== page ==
Vijay Mallya wanted to associate one of his top-selling liquor brands, either ‘No. 1 McDowell’s’ or ‘Royal Challenge’ with the team. Ultimately, ‘Royal Challenge’ was chosen, and hence the team was given the name ‘Bangalore Royal Challengers’. The jersey colours of the team are red and golden yellow, and the logo consists of the RC emblem with ‘Bangalore Royal Challengers’ in standard format.


The players in the team (except for Rahul Dravid, who was the Icon Player), were selected in an auction conducted by BCCI on 20 February 2008. South Africa’s Jacques Kallis at $900,000 became the costliest player to be selected to play for the Royal Challengers. This meant that Rahul Dravid, being the Icon Player would be paid $1,035,000 (15% more than the highest bid player in the team). Other players selected included the Indian Test cricket captain Anil Kumble along with his team-mates Praveen Kumar and Zaheer Khan, West Indian Shivnarine Chanderpaul, Aussies Nathan Bracken and Cameron White, South Africa’s Mark Boucher (Wicket Keeper) and Dale Steyn.
Name – Age – Country – Position

Rahul Dravid (Captain/Icon Player) – 35 – India – Right-handed Batsman
Shivnarine Chanderpaul – 33 – West Indies – Left-handed Batsman
Wasim Jaffer – 30 – India – Right-handed Batsman
Misbah-ul-Haq – 33 – Pakistan – Right-handed Batsman
Ross Taylor – 24 – New Zealand – Right-handed Batsman
Arun Kumar J. – 33 – India – Right-handed Batsman
Appanna K. P. – 19 – India – Right-handed Batsman
Bharat Chipli – 25 – India – Right-handed Batsman

Wicket Keepers
Mark Boucher – 31 – South Africa – Right-handed Batsman / Wicket keeper
Shreevats Goswami – 18 – India – Left-hand Batsman / Wicket keeper
Devraj Patil – 23 – India – Right-handed Batsman / Wicket keeper

Jacques Kallis – 32 – South Africa – Right-arm fast-medium
Cameron White – 24 – Australia – Right-handed Leg-break googly
Sunil Joshi – 37 – India – Left-handed Slow left-arm orthodox spin
Akhil B. – 30 – India – Right-arm medium-fast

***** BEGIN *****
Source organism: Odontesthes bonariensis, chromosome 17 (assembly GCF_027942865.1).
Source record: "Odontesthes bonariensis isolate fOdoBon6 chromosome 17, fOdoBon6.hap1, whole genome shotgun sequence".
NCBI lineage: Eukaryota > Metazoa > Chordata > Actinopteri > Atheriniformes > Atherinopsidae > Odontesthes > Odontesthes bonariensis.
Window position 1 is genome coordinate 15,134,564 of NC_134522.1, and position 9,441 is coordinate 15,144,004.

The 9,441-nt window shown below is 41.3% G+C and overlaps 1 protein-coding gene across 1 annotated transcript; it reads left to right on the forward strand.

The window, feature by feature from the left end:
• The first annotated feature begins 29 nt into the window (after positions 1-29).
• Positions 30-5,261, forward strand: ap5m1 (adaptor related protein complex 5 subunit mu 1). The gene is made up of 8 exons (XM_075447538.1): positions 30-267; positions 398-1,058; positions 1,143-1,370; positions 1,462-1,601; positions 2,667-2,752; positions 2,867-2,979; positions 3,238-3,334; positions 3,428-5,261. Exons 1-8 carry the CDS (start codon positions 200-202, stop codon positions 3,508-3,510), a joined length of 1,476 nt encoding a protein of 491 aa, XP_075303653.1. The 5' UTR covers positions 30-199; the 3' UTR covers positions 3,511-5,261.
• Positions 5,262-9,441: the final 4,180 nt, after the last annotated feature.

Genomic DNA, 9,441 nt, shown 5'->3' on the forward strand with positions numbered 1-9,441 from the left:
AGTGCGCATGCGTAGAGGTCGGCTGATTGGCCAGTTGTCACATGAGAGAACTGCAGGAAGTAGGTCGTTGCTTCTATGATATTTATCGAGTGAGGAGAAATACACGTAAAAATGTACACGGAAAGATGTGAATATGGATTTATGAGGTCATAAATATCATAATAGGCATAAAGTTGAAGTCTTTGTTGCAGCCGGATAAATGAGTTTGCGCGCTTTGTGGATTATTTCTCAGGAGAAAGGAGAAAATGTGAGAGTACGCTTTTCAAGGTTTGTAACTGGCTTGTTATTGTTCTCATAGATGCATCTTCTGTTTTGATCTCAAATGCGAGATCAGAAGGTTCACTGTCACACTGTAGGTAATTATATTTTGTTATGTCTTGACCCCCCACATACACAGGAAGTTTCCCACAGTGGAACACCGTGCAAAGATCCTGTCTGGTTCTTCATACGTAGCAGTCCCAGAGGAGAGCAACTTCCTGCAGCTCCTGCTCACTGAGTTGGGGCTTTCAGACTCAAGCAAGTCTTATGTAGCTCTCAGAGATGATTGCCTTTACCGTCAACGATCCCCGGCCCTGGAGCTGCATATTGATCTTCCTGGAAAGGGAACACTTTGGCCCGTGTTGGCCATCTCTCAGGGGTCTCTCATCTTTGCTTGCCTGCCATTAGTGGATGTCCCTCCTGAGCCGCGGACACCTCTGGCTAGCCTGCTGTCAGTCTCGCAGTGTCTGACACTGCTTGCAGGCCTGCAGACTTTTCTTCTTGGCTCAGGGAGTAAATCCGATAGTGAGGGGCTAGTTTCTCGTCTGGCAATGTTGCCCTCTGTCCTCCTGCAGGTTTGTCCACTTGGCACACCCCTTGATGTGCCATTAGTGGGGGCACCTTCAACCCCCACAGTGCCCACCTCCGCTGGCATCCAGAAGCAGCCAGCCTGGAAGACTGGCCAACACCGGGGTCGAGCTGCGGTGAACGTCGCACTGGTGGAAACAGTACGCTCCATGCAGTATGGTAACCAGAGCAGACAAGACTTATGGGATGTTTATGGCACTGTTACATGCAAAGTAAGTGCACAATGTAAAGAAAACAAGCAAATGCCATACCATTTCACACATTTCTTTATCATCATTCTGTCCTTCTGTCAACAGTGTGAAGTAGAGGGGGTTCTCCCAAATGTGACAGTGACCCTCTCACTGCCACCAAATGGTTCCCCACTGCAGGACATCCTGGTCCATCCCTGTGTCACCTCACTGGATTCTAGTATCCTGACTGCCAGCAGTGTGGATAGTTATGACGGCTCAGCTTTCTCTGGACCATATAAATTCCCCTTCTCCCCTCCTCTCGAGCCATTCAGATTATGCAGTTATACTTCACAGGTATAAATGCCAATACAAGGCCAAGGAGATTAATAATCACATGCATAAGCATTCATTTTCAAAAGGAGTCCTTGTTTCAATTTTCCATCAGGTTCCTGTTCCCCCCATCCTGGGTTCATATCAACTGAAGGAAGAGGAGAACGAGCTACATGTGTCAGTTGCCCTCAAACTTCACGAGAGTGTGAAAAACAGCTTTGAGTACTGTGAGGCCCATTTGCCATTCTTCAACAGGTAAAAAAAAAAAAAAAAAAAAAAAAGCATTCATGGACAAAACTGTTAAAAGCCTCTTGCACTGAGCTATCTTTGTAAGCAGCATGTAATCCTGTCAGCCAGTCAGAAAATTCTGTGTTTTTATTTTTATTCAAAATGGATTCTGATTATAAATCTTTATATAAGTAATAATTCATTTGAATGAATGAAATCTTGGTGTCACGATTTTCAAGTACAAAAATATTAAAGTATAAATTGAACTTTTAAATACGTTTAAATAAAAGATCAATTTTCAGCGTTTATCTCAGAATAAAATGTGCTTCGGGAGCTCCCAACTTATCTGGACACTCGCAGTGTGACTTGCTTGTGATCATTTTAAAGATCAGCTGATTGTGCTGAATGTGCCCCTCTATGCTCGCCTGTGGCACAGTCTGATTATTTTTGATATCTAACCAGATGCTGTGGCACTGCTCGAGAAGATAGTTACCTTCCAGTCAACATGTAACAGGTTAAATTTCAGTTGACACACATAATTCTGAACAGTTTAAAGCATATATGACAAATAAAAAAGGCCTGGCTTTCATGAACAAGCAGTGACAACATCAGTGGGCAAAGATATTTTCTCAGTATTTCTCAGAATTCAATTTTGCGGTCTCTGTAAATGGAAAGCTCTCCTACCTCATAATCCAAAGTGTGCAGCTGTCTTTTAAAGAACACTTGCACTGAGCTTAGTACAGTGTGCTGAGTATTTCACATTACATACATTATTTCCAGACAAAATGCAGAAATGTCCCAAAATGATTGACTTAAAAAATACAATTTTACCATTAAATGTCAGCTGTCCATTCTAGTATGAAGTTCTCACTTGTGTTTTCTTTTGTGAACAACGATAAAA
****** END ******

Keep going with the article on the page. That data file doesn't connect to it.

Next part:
Virat Kohli – 19 – India – Right-arm medium

Anil Kumble – 37 – India – Right-arm leg-break googly
Zaheer Khan – 29 – India – Left-arm medium-fast
Nathan Bracken – 30 – Australia – Left-arm fast-medium
Dale Steyn – 24 – South Africa – Right-arm fast
Praveen Kumar – 21 – India – Right-arm medium-fast
Abdur Razzak – 25 – Bangladesh – Slow left-arm orthodox
Vinay Kumar R. – 24 – India – Right-arm medium-fast

Administration and coaching staff

Front Office:
Owner- Vijay Mallya
CEO – Charu Sharma
Adviser – Martin Crowe

Head Coach – Venkatesh Prasad
Assistant Head Coach – TBA
Physiotherapist – TBA

IPL Teams – Mumbai Indians

Mumbai Indians will be representative of the city of Mumbai in the Indian Premier League. The team will be led by Sachin Tendulkar, also the Icon Player for the team and coached by Lalchand Rajput, the former Manager of the Indian Cricket Team.

Reliance Industries Limited through its subsidiary Reliance Retail Ltd purchased the rights for the Mumbai franchise of Indian Premier league for a total of $111.9 million during the auction on January 24, 2008. The RIL bid has made the Mumbai Indians the most expensive franchise in IPL.

The team logo has the Sudarshan Chakra with the team’s name engraved in it. The team’s colour will be blue. The choice of the name “Indians” for a regional competition is widely regarded as a blunder.

The mascot is still unknown.